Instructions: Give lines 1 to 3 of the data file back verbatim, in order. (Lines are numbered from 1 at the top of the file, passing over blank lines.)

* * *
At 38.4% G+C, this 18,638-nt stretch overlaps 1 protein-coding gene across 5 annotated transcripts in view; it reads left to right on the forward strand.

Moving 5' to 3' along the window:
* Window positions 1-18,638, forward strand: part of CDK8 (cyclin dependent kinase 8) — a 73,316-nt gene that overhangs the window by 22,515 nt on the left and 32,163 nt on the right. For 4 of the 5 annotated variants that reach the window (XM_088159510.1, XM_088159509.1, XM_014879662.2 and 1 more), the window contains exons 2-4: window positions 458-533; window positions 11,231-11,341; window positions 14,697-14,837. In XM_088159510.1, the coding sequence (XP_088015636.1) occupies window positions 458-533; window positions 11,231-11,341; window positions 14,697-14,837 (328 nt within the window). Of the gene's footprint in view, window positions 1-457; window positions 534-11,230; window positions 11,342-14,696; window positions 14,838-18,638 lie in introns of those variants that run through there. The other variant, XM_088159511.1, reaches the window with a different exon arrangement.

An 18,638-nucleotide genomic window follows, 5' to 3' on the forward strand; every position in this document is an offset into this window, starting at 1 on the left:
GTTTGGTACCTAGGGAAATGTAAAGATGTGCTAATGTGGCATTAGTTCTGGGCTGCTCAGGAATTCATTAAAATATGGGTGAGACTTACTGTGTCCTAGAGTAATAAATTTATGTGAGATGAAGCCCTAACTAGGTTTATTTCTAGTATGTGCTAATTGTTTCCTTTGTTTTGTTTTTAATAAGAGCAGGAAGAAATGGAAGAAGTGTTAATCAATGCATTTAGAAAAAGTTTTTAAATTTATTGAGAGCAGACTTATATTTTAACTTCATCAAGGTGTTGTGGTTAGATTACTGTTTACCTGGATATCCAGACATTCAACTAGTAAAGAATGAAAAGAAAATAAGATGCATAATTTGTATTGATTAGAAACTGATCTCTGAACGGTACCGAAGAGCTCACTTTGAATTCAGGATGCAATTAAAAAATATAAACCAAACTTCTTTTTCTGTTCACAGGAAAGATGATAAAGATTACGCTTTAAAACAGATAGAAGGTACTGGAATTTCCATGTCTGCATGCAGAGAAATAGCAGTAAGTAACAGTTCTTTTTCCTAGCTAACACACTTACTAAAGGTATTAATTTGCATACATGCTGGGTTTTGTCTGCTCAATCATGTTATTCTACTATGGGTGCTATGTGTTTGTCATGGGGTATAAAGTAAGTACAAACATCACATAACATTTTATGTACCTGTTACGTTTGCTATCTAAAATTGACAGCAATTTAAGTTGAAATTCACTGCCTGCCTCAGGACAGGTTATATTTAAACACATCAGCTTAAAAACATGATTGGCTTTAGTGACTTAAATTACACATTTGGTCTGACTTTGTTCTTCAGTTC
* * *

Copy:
At 38.4% G+C, this 18,638-nt stretch overlaps 1 protein-coding gene across 5 annotated transcripts in view; it reads left to right on the forward strand.

Moving 5' to 3' along the window:
* Window positions 1-18,638, forward strand: part of CDK8 (cyclin dependent kinase 8) — a 73,316-nt gene that overhangs the window by 22,515 nt on the left and 32,163 nt on the right. For 4 of the 5 annotated variants that reach the window (XM_088159510.1, XM_088159509.1, XM_014879662.2 and 1 more), the window contains exons 2-4: window positions 458-533; window positions 11,231-11,341; window positions 14,697-14,837. In XM_088159510.1, the coding sequence (XP_088015636.1) occupies window positions 458-533; window positions 11,231-11,341; window positions 14,697-14,837 (328 nt within the window). Of the gene's footprint in view, window positions 1-457; window positions 534-11,230; window positions 11,342-14,696; window positions 14,838-18,638 lie in introns of those variants that run through there. The other variant, XM_088159511.1, reaches the window with a different exon arrangement.